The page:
Mental health issues don’t discriminate—even the glossiest of celebrities with all the advantages in the world aren’t immune to depression, anxiety and other mental health challenges. They’re way more common than you might realize; approximately one in five adults in the U.S. experiences mental illness in a given year, according to the National Alliance on Mental Illness. But the reality is, there’s still a stigma around mental health issues (and many people aren’t getting the treatment they need).
The good news is? The stigma is slowly but surely starting to crumble thanks in part to the fact that people—including celebs with a platform (and droves of Instagram followers)—are opening up about their emotional well-being. We still have a long way to go, but there’s real power in that; the more open we are about mental illness, the easier it is for people to ask for help. Read on for 11 stigma-demolishing moments that put mental health in the spotlight this year.
Lady Gaga Penned a Powerful Essay on Mental Illness
On World Mental Health Day, Lady Gaga wrote a powerful op-ed about the lack of resources for those who suffer from mental health issues.
“Suicide is the most extreme and visible symptom of the larger mental health emergency we are so far failing to adequately address,” she said in the essay, co-written with Dr. Tedros Adhanom Ghebreyesus, the director-general of the World Health Organization. “Stigma, fear and lack of understanding compound the suffering of those affected and prevent the bold action that is so desperately needed and so long overdue.”
Michelle Williams Took Her Own Advice to Get Treatment
Former Destiny’s Child Michelle Williams has always been an advocate of mental health awareness, but this year, she got candid about taking her own advice.
“For years I have dedicated myself to increasing awareness of mental health and empowering people to recognize when it’s time to seek help, support and guidance from those that love and care for your well-being,” she wrote in a post on her Twitter and Instagram. “I recently listened to the same advice I have given to thousands around the world and sought help from a great team of healthcare professionals. Today I proudly, happily and healthily stand here as someone who will continue to always lead by example as I tirelessly advocate for the betterment of those in need.”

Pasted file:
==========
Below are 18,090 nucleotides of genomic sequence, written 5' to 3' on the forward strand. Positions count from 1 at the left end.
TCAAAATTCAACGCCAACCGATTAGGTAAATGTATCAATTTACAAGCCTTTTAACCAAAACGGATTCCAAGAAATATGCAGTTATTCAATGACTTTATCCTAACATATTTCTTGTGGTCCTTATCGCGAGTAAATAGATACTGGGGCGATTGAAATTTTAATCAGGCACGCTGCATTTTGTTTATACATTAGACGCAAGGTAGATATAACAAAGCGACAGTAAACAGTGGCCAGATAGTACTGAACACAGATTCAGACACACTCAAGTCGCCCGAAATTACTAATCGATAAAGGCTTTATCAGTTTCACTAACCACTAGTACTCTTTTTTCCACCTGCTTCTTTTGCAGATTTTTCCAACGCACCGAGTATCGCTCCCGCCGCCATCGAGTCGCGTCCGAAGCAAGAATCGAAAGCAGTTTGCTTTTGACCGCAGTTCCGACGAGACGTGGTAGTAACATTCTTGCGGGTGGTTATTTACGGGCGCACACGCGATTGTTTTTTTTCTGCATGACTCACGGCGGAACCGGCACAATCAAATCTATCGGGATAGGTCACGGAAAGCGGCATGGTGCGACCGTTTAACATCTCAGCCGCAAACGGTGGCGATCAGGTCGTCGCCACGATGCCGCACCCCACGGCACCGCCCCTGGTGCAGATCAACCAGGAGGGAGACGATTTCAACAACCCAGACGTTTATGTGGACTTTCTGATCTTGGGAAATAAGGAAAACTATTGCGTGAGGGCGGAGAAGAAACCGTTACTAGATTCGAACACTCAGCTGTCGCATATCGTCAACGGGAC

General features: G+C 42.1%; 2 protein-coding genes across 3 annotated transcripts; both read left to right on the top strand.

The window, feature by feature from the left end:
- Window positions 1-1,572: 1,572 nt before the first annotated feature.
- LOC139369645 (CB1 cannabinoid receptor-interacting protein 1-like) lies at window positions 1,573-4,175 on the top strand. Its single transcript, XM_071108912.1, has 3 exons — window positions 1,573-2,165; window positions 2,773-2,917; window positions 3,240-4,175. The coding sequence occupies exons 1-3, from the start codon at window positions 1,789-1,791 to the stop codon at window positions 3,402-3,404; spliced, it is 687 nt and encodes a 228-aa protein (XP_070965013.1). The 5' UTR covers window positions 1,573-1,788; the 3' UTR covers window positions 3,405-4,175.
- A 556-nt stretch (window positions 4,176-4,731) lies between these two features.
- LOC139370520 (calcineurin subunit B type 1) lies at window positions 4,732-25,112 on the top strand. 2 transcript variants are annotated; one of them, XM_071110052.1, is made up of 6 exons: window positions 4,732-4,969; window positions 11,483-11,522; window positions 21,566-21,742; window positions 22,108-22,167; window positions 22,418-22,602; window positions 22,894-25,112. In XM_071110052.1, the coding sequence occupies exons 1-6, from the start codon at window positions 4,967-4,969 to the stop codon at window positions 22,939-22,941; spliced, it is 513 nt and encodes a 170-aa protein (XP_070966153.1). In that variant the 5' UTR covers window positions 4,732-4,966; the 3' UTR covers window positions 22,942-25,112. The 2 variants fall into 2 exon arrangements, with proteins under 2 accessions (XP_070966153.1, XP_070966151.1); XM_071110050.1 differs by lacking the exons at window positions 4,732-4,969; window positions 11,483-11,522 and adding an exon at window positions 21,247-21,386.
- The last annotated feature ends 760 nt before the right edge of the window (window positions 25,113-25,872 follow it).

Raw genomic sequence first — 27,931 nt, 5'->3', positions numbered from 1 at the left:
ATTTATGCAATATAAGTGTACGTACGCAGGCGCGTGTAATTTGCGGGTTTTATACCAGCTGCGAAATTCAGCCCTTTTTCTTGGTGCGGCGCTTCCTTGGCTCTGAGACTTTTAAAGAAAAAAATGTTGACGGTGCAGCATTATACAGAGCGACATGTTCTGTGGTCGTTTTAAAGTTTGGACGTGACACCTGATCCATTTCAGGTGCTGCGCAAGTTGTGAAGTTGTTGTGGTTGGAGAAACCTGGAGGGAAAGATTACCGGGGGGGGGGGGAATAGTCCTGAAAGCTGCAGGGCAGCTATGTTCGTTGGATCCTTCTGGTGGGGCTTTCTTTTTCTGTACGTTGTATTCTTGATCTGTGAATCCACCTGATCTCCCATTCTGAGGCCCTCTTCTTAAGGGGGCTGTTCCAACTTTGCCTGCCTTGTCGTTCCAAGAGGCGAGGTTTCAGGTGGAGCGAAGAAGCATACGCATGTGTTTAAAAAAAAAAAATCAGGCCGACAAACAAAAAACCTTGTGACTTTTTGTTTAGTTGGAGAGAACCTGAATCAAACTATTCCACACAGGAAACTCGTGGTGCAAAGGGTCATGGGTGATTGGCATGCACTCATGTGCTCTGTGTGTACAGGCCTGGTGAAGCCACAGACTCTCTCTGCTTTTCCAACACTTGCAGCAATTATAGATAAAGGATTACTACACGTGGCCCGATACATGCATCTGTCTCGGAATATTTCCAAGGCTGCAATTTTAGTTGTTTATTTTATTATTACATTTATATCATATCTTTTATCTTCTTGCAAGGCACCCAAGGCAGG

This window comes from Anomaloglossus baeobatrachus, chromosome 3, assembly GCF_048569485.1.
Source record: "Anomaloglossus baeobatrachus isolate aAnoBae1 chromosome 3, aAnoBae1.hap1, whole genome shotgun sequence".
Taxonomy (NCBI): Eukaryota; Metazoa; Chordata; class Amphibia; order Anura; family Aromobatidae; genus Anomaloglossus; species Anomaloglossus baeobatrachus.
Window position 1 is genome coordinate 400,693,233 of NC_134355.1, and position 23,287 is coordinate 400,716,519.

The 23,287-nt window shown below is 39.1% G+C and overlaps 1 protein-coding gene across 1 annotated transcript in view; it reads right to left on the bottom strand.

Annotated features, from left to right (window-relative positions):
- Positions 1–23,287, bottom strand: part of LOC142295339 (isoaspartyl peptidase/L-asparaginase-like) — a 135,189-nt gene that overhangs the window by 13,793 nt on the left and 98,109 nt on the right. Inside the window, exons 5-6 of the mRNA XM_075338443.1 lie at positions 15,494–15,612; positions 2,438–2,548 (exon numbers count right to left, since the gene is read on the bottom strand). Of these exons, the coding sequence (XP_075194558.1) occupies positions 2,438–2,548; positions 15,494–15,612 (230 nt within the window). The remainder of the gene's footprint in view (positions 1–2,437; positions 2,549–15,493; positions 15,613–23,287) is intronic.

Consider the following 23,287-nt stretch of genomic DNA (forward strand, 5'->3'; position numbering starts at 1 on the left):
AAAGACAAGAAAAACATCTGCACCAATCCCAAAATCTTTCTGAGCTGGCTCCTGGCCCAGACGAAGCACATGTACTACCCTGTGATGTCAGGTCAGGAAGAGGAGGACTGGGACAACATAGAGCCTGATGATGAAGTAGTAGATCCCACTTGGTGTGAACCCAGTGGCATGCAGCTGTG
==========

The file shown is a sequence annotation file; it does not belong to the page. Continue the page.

Ariana Grande Preached the Power of Therapy
Therapy can be hugely beneficial for those who have access to it. Perhaps no one knows that better than Ariana Grande, who’s had one hell of a challenging (and publicly dissected) year.
When a fan jokingly asked on Twitter who Grande’s therapist was and if they were taking new patients, she tweeted back, writing, “this is funny as fuck but in all honesty therapy has saved my life so many times. If you’re afraid to ask for help, don’t be. u don’t have to be in constant pain & u can process trauma. I’ve got a lot of work to do but it’s a start to even be aware that it’s possible.”
Emma Stone Described Her First Anxiety Attack
Emma Stone has always been open about her anxiety, but for those who’ve never experienced a panic attack, it can be hard to imagine what it feels like. In October, Stone painted a vivid picture.
“Before I went into second grade, I had my first panic attack,” she said on a panel with Child Mind Institute co-founder and president Harold S. Koplewicz, M.D. “It was really, really terrifying and overwhelming; I was over at a friend’s house and all of a sudden I was absolutely convinced the house was on fire and it was going to burn down. I was just sitting in her bedroom, and obviously the house wasn’t on fire—but there was nothing in me that didn’t think we weren’t going to die.”
Mariah Carey Revealed She’s Been Living with Bipolar Disorder
In an April, Mariah Carey opened up for the first time about being diagnosed with bipolar disorder, revealing that she was first diagnosed in 2001. Though she initially “didn’t want to believe it,” she told People, the singer later sought help, and is now taking medication and in therapy for bipolar II disorder.
“Until recently I lived in denial and isolation and in constant fear someone would expose me,” she said. “It was too heavy a burden to carry, and I simply couldn’t do that anymore. I sought and received treatment, I put positive people around me, and I got back to doing what I love—writing songs and making music.”